It's always useful to know what a plant looks like in its first stages so that you can either pull it out before it gets established or leave it to flourish your garden. Though the typical clues to its identity---flowers and fruit---will be missing, you can often make a good guess at identification if you pay attention to the more subtle details of texture, shape and color.
One of the first things you'll notice about a small plant is the shape of its leaves. Although plants may have similar leaves and not be related at all, leaf shape is a good clue to the identity of your plant. Take the time to examine them closely, noticing whether they have protrusions at the bottom, whether they're oblong, sword-shaped, divided into finger-like protrusions or finely cut like fern fronds. If a leaf is divided into separate leaflets, it is said to be compound. Conifer needles are present as soon as a seed sprouts, though much smaller. Broad-leaf plants have seed leaves called cotyledons that are not similar to the mature leaves. Wait until a plant has four to eight leaves before attempting to name it.
Many plants have smooth margins to the leaves, but some are wavy, finely toothed or coarsely lobed. There may be hair along the edge or even spines, as in the holly shrub or the Oregon grape. Lobes may, in turn, be lobed themselves.
Leaf Textures and Colors
The surface of a leaf may feel waxy, such as those of camellias, or rough, perhaps even ridged. It may have hair on the top or the underside, sometimes as soft and dense as velvet, sometimes stiff. Rhododendrons, for instance, often have a felt-like covering on the back called "indumentum." The veins of the leaf may be almost invisible, or large and prominent, such as those of the dogwood.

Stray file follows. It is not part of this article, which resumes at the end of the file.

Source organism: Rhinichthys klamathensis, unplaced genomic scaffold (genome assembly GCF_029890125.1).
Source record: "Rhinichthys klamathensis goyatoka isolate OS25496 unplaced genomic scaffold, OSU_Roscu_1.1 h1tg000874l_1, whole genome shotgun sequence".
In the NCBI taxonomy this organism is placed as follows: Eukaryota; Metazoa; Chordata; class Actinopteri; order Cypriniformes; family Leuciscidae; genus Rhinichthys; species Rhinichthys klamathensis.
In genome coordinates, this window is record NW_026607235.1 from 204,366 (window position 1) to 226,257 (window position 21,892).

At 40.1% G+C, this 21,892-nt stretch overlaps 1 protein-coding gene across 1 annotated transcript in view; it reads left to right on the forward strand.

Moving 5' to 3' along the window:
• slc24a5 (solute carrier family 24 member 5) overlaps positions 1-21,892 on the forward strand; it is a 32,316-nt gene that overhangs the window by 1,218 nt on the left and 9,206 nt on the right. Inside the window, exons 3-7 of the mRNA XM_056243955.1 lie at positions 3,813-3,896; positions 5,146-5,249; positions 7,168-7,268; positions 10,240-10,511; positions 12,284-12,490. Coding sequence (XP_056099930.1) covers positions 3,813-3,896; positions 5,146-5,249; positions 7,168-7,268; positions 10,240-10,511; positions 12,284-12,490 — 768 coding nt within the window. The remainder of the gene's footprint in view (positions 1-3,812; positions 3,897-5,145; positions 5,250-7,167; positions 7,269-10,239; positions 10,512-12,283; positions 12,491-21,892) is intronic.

Each of these characteristics is typical of a particular plant, but to the practiced eye, the exact shade of green is the best clue, even from a distance. Deciduous leaves change their shade as the seasons progress, but if you know the leaves of a tree, shrub or flower as an adult, you'll have a good chance of recognizing its seedlings.
Stems and Branches
Note how the leaves are attached to the stem, whether they are arranged alternately or oppositely, or even in whorls. Note also the shape of the buds at the base of each leaf and at the tip of a branch.
Some stem characteristics are typical of certain plants. Square stems indicate a plant in the mint family, and triangular stems mean you have a sedge. The stems may be hairy, as with the black-eyed Susan, or they can be smooth, ridged or speckled. Alder seedlings, for instance, have a speckled, warm brown bark. Close examination will give you many clues to the identity of your plant.
Don't overlook the location of your plant. Similar looking flowers may have different preferences for sun and shade. If you have a seedling in a moist, shady area, you can ignore other, similar plants that are usually found in dry, sunny spaces. For example, a seedling with narrow, upright leaves in full sun could be a bearded iris, but a similar plant in shade would be a Siberian iris or other species, but never a bearded iris.
For Further Assistance
For help in identifying seedlings, you can bring leaves and stems or a potted plant to a nearby nursery or to one of the clinics sponsored by your local cooperative extension service. Staffed by volunteers, these Master Gardener clinics are held all over the United States and in three Canadian provinces.